Bahrain hope to play final West Asia Premiership fixtures under threat from coronavirus outbreak

Coach Wallace insists they want to fulfill remaining two regular season games, despite the fact they will be declared champions if matches are cancelled

Bahrain players celebrate after beating Dubai Exiles in the final of the 2019 West Asia Premiership final. Courtesy Bahrain RFC
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Bahrain hope the decision to cancel the remainder of the West Asia Premiership rugby season can be reviewed – even though they appear certain to win the title as a result.

On Monday, the decision was made by the league’s organisers to end the cross-border competition prematurely, in response to the travel complication brought about by coronavirus.

In announcing the decision, Gulf Rugby Management said the final standings for the competition would be decided in due course, but that UAE competitions would continue.

That meant Bahrain would not play their final two regular season fixtures, both home matches against Abu Dhabi Harlequins and Jebel Ali Dragons, or a probable home final.

At the point the decision was taken, they held a two-point league at the top of the table. As such, it must be assumed their will retain the title they won 12 months earlier.

Using the World Cup as a precedent for how points are handed out in the case of a cancelled fixture, Bahrain would likely be awarded two draws for the remaining matches – so four more points to their tally.

Second-placed Dubai Exiles will still play their last remaining regular season match, against Dubai Knights Eagles at Sports City on Wednesday night.

However, points from that will likely only count towards the UAE Premiership – with the match being deemed a draw for the purposes of the West Asia competition.

Adam Wallace, the Bahrain coach, is hopeful an alternative solution could yet be found.

“We want to play the fixtures,” Wallace said. “We don’t want it to be a case that the fixtures couldn’t be played out, so we retained the title.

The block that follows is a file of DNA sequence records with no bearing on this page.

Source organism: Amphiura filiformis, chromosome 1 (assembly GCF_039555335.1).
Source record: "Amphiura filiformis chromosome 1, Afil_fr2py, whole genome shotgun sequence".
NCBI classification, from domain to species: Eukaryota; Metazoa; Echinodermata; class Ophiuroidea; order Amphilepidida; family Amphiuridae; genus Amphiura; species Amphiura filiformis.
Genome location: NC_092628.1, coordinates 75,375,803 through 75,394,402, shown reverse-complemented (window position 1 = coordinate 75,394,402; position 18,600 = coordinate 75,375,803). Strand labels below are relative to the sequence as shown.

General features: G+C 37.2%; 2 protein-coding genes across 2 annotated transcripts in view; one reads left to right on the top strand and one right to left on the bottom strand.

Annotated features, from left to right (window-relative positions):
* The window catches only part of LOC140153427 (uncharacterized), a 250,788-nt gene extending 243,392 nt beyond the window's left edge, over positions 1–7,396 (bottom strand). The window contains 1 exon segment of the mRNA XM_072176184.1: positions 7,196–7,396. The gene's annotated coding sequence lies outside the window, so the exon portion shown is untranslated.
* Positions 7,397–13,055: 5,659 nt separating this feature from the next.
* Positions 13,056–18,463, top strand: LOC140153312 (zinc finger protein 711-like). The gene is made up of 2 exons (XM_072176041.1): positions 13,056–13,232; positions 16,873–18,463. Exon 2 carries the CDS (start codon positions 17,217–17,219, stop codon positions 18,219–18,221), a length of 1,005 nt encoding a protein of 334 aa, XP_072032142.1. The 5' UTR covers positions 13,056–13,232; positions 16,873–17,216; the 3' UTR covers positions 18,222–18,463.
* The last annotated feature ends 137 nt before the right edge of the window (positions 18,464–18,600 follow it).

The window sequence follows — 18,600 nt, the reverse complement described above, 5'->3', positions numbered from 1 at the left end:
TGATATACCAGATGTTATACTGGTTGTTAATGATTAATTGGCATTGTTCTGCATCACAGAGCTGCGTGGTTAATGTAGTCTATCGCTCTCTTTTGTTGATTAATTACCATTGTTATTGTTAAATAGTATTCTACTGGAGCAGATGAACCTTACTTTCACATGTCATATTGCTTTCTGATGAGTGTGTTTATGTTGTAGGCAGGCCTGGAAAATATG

“It is something we have been working towards, and it would be nice to finish that. Whatever the outcome might be, we want to earn it.”

Bahrain are the only side based outside the UAE in the seven-team competition. This season, they have played four home matches, and flown to the UAE for six.

All the other sides involved are scheduled to travel within the UAE for all but one match of the season.

Abu Dhabi Harlequins were unable to travel to Bahrain for their last match in the competition at the weekend, because of flight issues related to the coronavirus outbreak.

The game was postponed until Friday March 13, only for it then to be cancelled altogether when the decision was made to end the season.

Harlequins were out of the running for a place in the final, but Andy Cole, the club’s chairman, had said they would fulfill the fixture if the flight logistics permitted it.

“We were advised not to go [last Friday] as we weren’t sure if we would be able to get back again, so the match was postponed,” Cole said.

“The main issue was with flights going out of Bahrain. We are happy to play the match, even though there is nothing in it for us in terms of the league.”

Being the only non-UAE club means the annual costs incurred by Bahrain to travel are greater than their rivals.

They are able to offset that though because, unlike most other clubs they benefit from substantial revenue at their clubhouse for home matches.

With two matches cancelled – and likely a third, in the case of a home grand final – their match day revenue will be some way short of what they had planned for.

“It is really, really important for us as a rugby club to host these games,” Wallace said.

“It is a big thing for the club itself in terms of revenue, as well as gaining exposure for rugby in Bahrain and developing rugby for the Kingdom of Bahrain.

“The club are very supportive in terms of the travel our first XV have to make going to away games.

“There could be other solutions for us in terms of going to UAE for the last few fixtures, but the reality is we need those fixtures at home.”